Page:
There is mental causation whenever a mental state, event, process, or activity has a causal effect. The pursuit of our lives seems replete with mental causation. It may thus seem as obvious that it occurs as we pursue our lives. But how mental causation is possible is not obvious. And therein lies a philosophical tale. Any attempt to explain how it occurs must engage the mind-body problem.
René Descartes (1596–1650) maintained that there is body-to-mind causation when we perceive our surroundings, and mind-to-body causation when we act. But one of the most serious charges leveled again his substance dualism, according to which the mind is an immaterial substance that is not extended in space, is that it leaves unexplained how mental states and events (etc.) have causal effects on our bodies. Descartes held that the locus of mind-body causal interaction is in the brain (specifically, in the pineal gland). His contemporary, Princess Elisabeth of Bohemia, asked how states of, or changes in, a substance not extended in space (the mind) could causally affect states of, or changes in, a substance extended in space (the brain or pineal gland), and declared such causal interaction too incredible to believe. The absence of a satisfactory answer to her "how-question" contributed to the demise of Cartesian substance-dualism (Watson 1987).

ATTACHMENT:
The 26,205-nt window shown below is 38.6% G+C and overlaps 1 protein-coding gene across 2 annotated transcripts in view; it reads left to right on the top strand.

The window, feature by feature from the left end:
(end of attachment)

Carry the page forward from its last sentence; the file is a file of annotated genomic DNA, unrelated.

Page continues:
Many contemporary philosophers hold that to have a mind is not to possess an immaterial substance, but rather to possess certain capacities, such as the capacity to think and/or to feel. Brains serve somehow as the material basis of such capacities. (Whether an artificial brain could so serve is the question of whether artificial intelligence is possible.) But because of the many apparent differences between mental and physical properties, some philosophers, while rejecting Cartesian substance dualism, nevertheless embrace Cartesian property dualism. They hold that while there are no immaterial substances, mental properties are distinct from physical properties, and are related to certain of them by irreducible laws of nature. This view faces the question of how an individual's having a mental property could exert any causal influence on the course of events. Given the absence of a reality underlying both mental and physical reality, an individual's having a mental property would have to exert a direct causal influence on its initial effects in the brain, one unmediated by any mechanism.